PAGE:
Not so long ago, cryptocurrency was viewed with a great deal of scepticism; it was for the dark web and not mainstream.
But, over the last couple of years, that changed and crypto is coming of age – disrupting the financial sector as it goes. How is that so, and how will it affect insurance?
A brief history of crypto
2009 was the year we celebrated Danny Boyle’s Slumdog Millionaire winning the Oscar for Best Picture, his namesake Susan Boyle won Britain’s Got Talent and – in non-entertainment related news – Bitcoin was traded for the first time.
Who – or which group of people – invented Bitcoin in the first place is unknown. However, the name Satoshi Nakamoto is credited.
It’s fair to say that Bitcoin remained a niche interest for a long time. However, this is no longer the case and big business is taking an interest. To put it in terms of hard cash, the total market funding of all crypto assets is now more than $2 trillion.1
What is blockchain technology?
In simple terms, blockchain is an information system that is incredibly secure. It’s almost impossible to cheat, hack or change the system.
Blockchain works as a digital ledger that is duplicated and distributed across the entire network of computer systems on the blockchain – each block in the chain contains a number of transactions. Every time a new transaction occurs on the blockchain, a record of that transaction is added to every participant’s ledger.
The decentralised database managed by multiple participants is known as Distributed Ledger Technology – DLT.2
Decentralised finance – DeFi – is more than a buzzword. It’s a flourishing area of finance that’s built upon blockchain, such as Etherium blockchain.
Ethereum is seen as the good guy of crypto – open-sourced and more environmentally friendly than some. With Etherium, many of the functions of the financial system have been recreated3, including:
- Smart contracts
- Payment systems
- Deposit and lending applications
- Investment funds
- Approaches to self-stabilise currency regimes
These features are what we know as decentralised finance.
Interest in DeFi is growing dramatically too. From less than $10bn in early 2020, some $100bn-worth of tokens are now locked up in financial smart contracts for use on decentralised exchanges or deposited to earn yields.
DeFi has many advantages over the old school approach to finance.
- Cheap, fast payments
- Settlement risk is pretty much eliminated due to pre-determined rules of transactions that can’t be messed with
- Smart contracts can lock up collateral for a loan – eliminating the risk of defaulting
- Compared to old school finance, barriers to entry are low
All of which means DeFi has sealed its place as an exciting area of innovation and disruption.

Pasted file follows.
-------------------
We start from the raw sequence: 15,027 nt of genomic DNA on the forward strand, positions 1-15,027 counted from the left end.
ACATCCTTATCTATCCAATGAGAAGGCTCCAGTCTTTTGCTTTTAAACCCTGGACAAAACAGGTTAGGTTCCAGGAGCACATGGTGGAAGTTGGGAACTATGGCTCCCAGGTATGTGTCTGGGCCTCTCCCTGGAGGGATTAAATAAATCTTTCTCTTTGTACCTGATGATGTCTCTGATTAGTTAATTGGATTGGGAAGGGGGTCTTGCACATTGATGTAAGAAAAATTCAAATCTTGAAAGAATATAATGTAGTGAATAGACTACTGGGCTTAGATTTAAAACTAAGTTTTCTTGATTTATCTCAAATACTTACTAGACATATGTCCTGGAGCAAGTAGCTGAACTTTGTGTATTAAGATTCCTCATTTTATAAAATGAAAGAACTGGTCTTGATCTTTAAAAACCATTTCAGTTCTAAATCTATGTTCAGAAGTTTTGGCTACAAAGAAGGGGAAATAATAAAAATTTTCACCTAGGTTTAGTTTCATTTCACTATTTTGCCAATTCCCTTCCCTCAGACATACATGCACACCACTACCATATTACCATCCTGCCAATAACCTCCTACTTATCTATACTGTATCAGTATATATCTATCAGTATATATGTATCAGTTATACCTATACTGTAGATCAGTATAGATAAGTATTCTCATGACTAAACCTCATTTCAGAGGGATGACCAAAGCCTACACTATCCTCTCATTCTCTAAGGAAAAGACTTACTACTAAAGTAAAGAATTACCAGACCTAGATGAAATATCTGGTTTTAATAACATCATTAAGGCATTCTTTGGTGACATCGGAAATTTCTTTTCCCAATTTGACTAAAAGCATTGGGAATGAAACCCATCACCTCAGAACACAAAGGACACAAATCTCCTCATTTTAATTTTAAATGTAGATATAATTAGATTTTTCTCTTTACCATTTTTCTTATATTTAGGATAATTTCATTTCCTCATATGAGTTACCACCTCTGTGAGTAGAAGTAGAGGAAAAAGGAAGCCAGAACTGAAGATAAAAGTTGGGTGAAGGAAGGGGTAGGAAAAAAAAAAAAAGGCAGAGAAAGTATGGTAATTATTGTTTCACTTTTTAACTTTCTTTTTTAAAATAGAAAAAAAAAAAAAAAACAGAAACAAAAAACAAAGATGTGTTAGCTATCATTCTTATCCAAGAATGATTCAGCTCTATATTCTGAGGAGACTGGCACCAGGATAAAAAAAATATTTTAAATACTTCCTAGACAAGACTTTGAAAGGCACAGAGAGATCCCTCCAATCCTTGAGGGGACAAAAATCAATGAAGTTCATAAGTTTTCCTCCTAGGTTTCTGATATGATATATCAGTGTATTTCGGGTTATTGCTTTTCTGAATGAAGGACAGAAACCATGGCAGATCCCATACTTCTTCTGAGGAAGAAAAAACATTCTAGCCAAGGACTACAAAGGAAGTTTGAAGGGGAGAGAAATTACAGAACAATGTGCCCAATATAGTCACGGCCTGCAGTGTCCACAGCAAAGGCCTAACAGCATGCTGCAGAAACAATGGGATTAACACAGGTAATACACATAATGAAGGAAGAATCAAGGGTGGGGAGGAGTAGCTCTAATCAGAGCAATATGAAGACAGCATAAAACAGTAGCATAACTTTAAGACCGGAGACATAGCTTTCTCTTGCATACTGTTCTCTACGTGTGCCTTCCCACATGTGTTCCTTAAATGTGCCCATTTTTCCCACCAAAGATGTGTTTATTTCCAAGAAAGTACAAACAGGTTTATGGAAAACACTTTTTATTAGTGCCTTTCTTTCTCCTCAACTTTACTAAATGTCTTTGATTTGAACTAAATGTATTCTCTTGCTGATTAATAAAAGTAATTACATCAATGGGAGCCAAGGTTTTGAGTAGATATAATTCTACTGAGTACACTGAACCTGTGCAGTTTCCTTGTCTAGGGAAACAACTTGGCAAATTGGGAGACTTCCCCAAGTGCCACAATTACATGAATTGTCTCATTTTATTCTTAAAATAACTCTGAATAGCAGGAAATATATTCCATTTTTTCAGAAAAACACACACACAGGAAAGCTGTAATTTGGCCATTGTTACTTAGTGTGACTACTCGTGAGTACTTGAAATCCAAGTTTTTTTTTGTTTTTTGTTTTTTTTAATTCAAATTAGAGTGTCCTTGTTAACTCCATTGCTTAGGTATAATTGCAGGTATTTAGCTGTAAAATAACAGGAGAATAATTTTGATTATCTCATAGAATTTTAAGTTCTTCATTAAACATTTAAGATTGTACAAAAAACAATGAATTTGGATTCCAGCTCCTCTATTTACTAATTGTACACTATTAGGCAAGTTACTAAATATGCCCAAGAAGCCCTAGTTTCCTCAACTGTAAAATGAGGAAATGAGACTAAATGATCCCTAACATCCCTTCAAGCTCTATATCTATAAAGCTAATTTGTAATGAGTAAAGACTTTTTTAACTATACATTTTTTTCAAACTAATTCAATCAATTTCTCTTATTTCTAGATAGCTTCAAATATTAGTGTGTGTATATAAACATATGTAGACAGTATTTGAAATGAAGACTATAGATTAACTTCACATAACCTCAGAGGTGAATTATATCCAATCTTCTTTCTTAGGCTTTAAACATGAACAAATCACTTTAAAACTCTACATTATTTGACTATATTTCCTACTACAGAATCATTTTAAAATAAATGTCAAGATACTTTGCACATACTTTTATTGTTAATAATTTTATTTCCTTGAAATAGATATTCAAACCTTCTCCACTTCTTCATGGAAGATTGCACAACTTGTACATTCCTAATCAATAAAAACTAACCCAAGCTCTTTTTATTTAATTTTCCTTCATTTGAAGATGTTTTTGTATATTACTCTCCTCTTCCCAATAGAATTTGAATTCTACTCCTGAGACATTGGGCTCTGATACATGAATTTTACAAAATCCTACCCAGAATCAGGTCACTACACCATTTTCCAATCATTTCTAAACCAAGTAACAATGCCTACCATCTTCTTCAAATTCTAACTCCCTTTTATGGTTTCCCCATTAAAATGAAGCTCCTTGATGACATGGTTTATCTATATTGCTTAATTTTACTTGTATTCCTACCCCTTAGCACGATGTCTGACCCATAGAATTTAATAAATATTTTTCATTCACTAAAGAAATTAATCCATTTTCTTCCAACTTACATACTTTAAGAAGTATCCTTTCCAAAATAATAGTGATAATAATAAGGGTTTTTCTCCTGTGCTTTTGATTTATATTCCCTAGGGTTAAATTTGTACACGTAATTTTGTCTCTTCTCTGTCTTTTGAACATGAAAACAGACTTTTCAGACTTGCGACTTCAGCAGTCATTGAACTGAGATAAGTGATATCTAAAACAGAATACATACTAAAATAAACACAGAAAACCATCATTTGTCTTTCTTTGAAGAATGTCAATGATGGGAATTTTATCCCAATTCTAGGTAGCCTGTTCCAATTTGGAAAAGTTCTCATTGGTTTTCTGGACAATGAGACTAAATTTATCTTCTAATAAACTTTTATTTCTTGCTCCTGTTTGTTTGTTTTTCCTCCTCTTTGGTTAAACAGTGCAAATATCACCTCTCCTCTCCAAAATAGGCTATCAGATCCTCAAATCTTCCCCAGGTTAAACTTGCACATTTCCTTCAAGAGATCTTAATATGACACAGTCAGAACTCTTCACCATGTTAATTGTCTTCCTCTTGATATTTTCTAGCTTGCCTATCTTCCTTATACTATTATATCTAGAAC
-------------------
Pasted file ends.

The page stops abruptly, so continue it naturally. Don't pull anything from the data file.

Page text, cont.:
DeFi opportunities in insurance
Innovation and disruption in finance means there’s a world of opportunity ahead for insurance. The companies that can be agile and reactive to change can make the most of the new world.
How it works for insurance
How companies approach crypto can differ from company to company, but the underlying elements are shared.
Investors deposit cryptocurrency into a risk capital pool with funds locked together in a smart contract. These funds are then used as capital for policies.
The capital pools are designed in such a way that funds always match or exceed the minimum capital requirement for active policies. New policies are only written if there are enough funds in the pool to back them.
A new approach to insurance products
Using crypto would mean looking at how capital is set up from a new angle.
It could be as simple as replicating the current model where capital is denominated in cryptocurrency in the same way as current insurance capital. In this case, the capital is held by an insurance company and used to back regulated products.
Or DeFi could be fully embraced to give a decentralised insurance alternative.
Here, crypto investors’ investment decisions are used to price risk – creating protection products that can’t be regulated as insurance. This is because they cover against risk in a similar way to insurance products but lack the legal protections of regulated insurance products.4
The future is digital
Whichever way the future unfolds, it’s clear that cryptocurrency and other digital tools are evolving insurance towards a new digital era and in an unprecedented way.
The traditional elements of insurance – capital, insurance operations and risk – are moving ever closer and technology is the enabler.
20 years ago you needed a tie to secure a loan from a bank manager, or you had to visit a broker to buy your insurance. The next 20 years will see insurance and banking go through their biggest reincarnation.